Just as many industries within Australia are facing skills shortages, the NFP sector is also facing a volunteer shortage, according to SEEK Volunteer’s 2023 Volunteer Report
SEEK Volunteer are vocal advocates for the personal and professional enrichment that comes from volunteering. In this increasingly tough economic environment, it is understandable these opportunities are often casualties of the times. For organisations relying on volunteers, times are also tough, so they may need to adjust their volunteer model to meet volunteers in the middle.
Trends in opportunities and volunteer applications
In the year to July 2023, 25,700 opportunities were advertised on SEEK Volunteer, a 7% rise from the year prior. Opportunities had also grown 3% in the year before that as Australians emerged from lockdowns and organisations returned to more normalised operations.
The most common causes requiring volunteers are Community Services, Seniors & Aged Care, and Education & Training, followed closely by Health, Young People, and Disability Services. These sectors represent a significant portion of volunteer opportunities and have for some time been the most commonly advertised on SEEK Volunteer.
However, while opportunities have grown, and visitation to SEEK Volunteer increasing year-on-year, this is not translating to a rise in applications. Volunteer applications declined by 3% in the year to July, following a substantial 25% decrease in the prior 12 months.
This is not a trend unique to Australia and reflects the economic and social constraints being felt across the globe. Volunteering rates tend to fall in line with declining unemployment rates, and with Australia’s unemployment rate at record-lows, more Australians find themselves in full-employment, and with less time on their hands. As time commitments and financial constraints intensify, capacity to give back naturally declines.
And yet, despite the tough economy, the benefits of volunteering should not be overlooked. Volunteering offers an opportunity to acquire new skills, enhances personal development, and looks impressive on any resume. It’s also a powerful tool for improving mental health. Stepping away from daily routines and engaging in volunteer work can significantly enhance personal wellbeing, while also contributing to the betterment of others and the community.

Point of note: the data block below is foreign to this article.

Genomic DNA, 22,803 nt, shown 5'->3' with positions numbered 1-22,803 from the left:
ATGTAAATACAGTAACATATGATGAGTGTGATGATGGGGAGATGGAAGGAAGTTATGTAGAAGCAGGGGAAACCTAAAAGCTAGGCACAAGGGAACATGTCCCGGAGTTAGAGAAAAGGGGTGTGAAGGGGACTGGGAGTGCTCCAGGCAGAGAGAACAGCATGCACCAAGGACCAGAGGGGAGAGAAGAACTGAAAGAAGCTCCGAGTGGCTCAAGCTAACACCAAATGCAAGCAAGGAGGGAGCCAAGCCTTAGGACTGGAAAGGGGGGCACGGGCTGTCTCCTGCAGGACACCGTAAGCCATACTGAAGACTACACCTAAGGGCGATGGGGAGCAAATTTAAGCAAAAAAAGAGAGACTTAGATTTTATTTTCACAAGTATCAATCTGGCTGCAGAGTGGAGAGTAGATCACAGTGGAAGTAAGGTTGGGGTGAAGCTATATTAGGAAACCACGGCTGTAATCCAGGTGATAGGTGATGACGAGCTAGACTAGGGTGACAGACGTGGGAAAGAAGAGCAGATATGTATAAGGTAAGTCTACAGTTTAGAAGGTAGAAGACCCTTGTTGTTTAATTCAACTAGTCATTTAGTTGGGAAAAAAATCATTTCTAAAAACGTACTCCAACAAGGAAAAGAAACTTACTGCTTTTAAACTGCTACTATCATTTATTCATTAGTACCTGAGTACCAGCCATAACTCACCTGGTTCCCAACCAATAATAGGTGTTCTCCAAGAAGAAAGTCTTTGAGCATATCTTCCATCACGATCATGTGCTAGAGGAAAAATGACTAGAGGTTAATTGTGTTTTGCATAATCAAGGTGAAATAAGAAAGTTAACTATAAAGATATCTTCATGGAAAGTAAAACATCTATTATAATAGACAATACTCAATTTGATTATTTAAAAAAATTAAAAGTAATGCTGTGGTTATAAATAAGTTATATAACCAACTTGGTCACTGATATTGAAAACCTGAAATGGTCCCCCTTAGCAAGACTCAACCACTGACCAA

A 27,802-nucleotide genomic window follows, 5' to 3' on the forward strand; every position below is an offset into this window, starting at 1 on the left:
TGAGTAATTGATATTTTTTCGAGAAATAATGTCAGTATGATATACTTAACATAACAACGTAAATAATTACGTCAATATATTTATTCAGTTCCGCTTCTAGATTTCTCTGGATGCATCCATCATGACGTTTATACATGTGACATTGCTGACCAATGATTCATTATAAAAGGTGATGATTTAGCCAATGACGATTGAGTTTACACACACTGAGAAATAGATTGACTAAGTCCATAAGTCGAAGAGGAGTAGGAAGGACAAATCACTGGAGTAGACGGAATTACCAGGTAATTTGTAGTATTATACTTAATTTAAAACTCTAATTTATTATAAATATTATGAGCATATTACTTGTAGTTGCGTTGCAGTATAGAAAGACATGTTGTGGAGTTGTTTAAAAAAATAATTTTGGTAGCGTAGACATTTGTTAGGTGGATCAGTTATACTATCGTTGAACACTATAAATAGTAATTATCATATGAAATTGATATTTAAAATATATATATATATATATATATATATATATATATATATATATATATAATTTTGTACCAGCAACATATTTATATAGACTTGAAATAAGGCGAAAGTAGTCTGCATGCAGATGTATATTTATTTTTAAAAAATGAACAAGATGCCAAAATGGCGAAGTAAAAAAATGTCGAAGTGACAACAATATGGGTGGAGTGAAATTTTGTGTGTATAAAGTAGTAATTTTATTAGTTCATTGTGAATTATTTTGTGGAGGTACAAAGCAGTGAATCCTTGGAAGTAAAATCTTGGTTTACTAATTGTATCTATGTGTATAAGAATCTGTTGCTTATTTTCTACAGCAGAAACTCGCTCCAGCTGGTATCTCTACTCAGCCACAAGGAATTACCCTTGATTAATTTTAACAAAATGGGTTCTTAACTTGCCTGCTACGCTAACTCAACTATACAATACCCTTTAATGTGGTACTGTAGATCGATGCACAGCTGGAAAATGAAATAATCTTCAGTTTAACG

Bridging the demand and supply gap
With volunteer applications slowing, attracting and retaining volunteers is becoming increasingly important, and just as the approach to workplace flexibility has changed, so too does the volunteer model need to adapt.
In the past year, 74% of opportunities required a minimum commitment of six months. Although this percentage has decreased from the previous year (78%), it still doesn’t align with the short-term, flexible commitments many prospective volunteers seek.
Our research shows volunteers are more than twice as likely to apply for one-off volunteering opportunities compared to longer-term commitments. Opportunities requiring only a few hours of commitment receive an average of over three applications per opportunity, whereas those looking for a six-month or more commitment receive less than one application per opportunity.
Additionally, only 12% of opportunities posted in the past year could be undertaken virtually or remotely, a decrease from 16% in the previous year. In the new world of hybrid and flexible workplaces, organisations that can provide opportunities to volunteer from home would undoubtedly gain significant volunteer interest.
Refreshing the volunteer model
Of course, this all sounds logical on paper, but given most causes requiring volunteers are those within Health and Human Services, some volunteering simply cannot be managed remotely.
Roles like providing care, assisted driving, and education for disadvantaged communities are naturally in-person activities. And while commercial businesses may have been able to transition into hybrid and remote working practices during the pandemic, many organisations within the Community and NFP sector are without the means to upgrade processes so quickly.
In the short term, SEEK Volunteer recommends organisations look at how flexible volunteering might work for you, even as one-off experiences. Our research shows once new volunteers have one experience with a given organisation, 50% of those volunteers are more likely to develop an ongoing relationship with that organisation. So, it pays to get volunteers through the door.
This may require additional resources and streamlining onboarding processes. Some organisations are doing it currently and managing well, dividing tasks into offline and online opportunities to provide a mix of both in-person and remote opportunities. Others have removed any kind of long-term commitment requirement altogether. These organisations are not only thriving but seeing volunteers return time and time again.
If your organisation is interested in refreshing your model to attract more volunteers but don’t know where to start, we encourage you to get in touch with us at SEEK Volunteer or head to our site where we have a suite of tips and tricks to help you attract, retain and thrive in the current climate.
SEEK Volunteer is one of Australia’s largest free online source of volunteer opportunities and is the preferred destination for those who want to volunteer. Visit volunteer.com.au for more information about SEEK Volunteer and to read the 2023 SEEK Volunteer Report.
Rebecca Miller has been Head of SEEK Volunteer for 6 years. With a diverse background working in the sports industry, local council and ASX listed companies, Rebecca is passionate about helping businesses have a positive social impact. Through her role at SEEK Volunteer, she is motivated by the valuable role volunteers play in the community and the mutual benefits individuals can get from volunteering including improvements to wellbeing and useful career experience.